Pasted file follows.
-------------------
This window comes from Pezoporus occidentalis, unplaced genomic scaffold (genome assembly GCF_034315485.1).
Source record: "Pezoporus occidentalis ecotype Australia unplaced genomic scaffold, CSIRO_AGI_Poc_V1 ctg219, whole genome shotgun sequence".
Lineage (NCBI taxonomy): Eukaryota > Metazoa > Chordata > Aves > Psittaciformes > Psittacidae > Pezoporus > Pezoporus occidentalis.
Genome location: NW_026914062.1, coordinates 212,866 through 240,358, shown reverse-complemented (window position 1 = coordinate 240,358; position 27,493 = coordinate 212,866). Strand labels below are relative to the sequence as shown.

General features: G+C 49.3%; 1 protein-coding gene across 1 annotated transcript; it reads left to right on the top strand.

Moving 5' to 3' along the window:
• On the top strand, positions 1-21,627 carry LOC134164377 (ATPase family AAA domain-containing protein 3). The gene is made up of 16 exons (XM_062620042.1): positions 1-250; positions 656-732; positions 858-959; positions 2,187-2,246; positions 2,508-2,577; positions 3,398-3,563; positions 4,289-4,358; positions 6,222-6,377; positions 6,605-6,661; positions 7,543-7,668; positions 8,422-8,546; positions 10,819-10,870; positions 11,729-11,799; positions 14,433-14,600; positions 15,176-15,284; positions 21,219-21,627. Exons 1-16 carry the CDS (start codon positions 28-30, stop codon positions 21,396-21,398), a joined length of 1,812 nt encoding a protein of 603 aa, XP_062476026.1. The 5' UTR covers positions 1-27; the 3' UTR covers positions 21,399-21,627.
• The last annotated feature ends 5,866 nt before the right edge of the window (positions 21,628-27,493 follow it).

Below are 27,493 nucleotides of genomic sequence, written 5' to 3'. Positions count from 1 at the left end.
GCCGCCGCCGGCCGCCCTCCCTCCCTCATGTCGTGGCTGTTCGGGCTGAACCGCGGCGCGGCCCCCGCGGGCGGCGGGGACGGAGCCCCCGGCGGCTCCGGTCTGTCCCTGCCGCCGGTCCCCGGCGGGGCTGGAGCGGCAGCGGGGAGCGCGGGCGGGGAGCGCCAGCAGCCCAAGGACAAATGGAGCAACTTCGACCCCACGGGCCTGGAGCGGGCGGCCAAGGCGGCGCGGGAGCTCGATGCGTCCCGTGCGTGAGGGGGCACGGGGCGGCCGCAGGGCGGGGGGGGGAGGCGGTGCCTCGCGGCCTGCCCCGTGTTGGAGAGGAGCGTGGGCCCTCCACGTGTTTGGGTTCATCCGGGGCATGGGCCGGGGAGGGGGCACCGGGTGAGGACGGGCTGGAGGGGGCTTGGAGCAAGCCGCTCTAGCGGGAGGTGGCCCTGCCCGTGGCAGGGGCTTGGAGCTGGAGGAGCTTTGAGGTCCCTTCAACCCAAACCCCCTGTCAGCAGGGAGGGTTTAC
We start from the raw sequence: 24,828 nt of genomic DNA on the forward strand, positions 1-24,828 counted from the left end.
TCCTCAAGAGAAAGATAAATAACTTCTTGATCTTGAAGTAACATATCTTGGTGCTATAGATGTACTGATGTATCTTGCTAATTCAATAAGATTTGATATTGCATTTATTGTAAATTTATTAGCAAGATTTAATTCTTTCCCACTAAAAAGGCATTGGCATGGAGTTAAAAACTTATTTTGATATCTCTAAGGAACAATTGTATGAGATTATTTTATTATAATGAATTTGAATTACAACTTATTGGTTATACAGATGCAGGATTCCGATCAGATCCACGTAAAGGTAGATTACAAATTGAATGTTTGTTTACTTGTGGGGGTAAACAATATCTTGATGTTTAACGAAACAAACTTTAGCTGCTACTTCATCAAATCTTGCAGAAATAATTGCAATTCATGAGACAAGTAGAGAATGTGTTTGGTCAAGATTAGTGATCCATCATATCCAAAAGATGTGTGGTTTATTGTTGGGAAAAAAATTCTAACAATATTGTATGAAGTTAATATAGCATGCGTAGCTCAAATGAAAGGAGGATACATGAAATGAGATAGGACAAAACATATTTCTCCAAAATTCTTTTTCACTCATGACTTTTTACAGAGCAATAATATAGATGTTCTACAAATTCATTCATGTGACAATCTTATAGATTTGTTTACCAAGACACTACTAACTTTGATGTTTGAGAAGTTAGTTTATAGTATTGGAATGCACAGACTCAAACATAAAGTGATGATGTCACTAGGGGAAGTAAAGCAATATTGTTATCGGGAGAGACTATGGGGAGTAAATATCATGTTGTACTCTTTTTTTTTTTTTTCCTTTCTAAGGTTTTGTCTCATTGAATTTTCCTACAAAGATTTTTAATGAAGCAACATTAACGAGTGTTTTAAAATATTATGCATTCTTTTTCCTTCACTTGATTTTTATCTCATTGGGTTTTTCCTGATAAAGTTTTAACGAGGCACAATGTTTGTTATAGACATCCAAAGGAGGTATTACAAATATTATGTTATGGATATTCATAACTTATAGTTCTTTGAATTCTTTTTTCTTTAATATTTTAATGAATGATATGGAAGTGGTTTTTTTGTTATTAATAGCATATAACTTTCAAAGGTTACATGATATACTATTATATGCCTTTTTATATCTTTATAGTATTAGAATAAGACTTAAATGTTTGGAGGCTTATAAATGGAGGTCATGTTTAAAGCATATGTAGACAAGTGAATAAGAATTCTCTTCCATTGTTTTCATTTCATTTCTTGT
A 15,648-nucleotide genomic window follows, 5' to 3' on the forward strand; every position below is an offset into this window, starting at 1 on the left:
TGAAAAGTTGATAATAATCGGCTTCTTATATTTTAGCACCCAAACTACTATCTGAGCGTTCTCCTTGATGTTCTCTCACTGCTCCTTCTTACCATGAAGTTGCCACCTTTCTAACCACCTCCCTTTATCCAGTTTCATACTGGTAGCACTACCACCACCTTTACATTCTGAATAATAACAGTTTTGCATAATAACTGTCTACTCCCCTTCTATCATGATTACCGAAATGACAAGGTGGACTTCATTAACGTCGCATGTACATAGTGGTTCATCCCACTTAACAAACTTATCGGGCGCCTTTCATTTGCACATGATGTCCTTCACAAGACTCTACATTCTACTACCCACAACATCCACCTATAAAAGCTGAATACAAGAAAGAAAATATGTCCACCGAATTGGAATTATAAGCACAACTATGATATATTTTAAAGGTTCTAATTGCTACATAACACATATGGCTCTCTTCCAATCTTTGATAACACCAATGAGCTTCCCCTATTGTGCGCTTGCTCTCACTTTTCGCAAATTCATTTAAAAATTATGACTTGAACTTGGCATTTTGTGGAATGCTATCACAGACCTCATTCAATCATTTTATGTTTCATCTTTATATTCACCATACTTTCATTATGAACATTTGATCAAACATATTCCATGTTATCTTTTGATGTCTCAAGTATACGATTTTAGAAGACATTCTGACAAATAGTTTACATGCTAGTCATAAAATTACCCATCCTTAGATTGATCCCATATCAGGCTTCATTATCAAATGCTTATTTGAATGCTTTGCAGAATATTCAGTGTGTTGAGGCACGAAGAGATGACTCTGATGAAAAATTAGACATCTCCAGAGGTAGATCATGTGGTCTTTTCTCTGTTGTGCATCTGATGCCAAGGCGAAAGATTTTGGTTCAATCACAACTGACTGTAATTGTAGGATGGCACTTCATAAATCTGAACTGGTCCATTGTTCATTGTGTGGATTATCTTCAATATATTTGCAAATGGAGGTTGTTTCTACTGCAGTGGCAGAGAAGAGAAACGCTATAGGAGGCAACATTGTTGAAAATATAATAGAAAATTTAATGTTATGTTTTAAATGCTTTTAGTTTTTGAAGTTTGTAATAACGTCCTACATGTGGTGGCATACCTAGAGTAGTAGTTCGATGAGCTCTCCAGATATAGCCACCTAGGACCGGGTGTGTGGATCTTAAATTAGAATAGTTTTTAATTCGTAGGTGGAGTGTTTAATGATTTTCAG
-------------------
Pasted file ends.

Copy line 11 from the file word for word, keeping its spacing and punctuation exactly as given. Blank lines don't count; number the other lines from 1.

We start from the raw sequence: 24,828 nt of genomic DNA on the forward strand, positions 1-24,828 counted from the left end.